College or vocational school -which is right for you?


    College or vocational school -which is right for you?

    College graduates in Oklahoma, on average, are carrying nearly $26,000 in student loan debt and recent research shows those young employees may be making less money than some high school graduates, who take blue collar jobs.

    When the time comes for young students to decide their fate knowing which move to make can feel like a shot in the dark.

    For generations, the push to take the college path has become stronger. But should it be?

    "I think probably, coming out of the great recession a few years ago, the common view was, the only people who end up going to trade school are those that have no other options." says Bettye Taylor with Express Employment Professionals, "Either financially for a college degree, or maybe they couldn't hold down a job for whatever reason, and that's just not the case anymore."

    Job market experts are saying college may not be the best choice, anymore.

    In fact, jobs that require a skilled trade are not only becoming more available... They're becoming more desirable. And they're said to be the foundation of our local economy.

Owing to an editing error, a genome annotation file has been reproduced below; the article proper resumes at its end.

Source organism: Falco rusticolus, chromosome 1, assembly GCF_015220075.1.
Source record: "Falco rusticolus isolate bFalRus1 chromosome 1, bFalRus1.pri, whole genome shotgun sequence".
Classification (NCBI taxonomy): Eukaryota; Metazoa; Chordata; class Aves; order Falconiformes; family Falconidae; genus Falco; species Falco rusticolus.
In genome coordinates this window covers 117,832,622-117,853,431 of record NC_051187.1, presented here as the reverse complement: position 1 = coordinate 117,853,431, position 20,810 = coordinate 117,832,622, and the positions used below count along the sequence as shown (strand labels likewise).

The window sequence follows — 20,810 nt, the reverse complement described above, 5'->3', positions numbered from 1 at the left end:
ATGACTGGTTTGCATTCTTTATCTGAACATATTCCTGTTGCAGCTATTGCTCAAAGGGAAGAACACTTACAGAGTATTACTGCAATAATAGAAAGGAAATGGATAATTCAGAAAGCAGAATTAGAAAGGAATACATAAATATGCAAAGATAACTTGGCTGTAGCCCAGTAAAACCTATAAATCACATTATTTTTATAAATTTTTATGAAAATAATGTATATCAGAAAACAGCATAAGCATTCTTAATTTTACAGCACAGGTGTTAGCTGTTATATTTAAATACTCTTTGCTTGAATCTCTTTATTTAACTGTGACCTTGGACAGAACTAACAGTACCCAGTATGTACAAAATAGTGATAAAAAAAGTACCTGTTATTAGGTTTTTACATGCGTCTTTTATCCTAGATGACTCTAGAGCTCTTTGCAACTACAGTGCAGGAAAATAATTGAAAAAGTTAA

While national studies still show that more education means more pay, Taylor says that might not necessarily be the case in Oklahoma, where most of the job force is fueled by careers that don't require a degree.

    "Our current completion rate and positive placement of those students for our state is currently at ninety four percent." said Taylor.

    Through career tech programs, high school students can graduate with certifications for jobs in computer science, automotive services, construction, and even the healthcare field. Often times at little or no cost to the student. Many times, those students leave school with a job already lined up.

    "By the time you're getting out of a four year degree, those people who went to a trade school for a year, maybe a two year certification, they're making double, many times, what a brand new graduate would be coming out of college." Taylor said.

    Dr. Marcie Mack, with the Oklahoma Department of Career and Technology Education explains how the job market shapes the way they help students and in turn new businesses that might come to Oklahoma.

    Career experts advise keeping an open mind to all career path options.

    "Find your passion. There's no shame in taking a year, taking six months, taking three months and doing your research and try and find your passion so you really know what you want to do for the rest of your life. If you're happy in what you're doing and it's your passion, you're going to be successful." said Mack

    New research by Express Employment Professionals shows more than 90% of blue collar workers are proud of their jobs and 80% say their jobs provide a good living.

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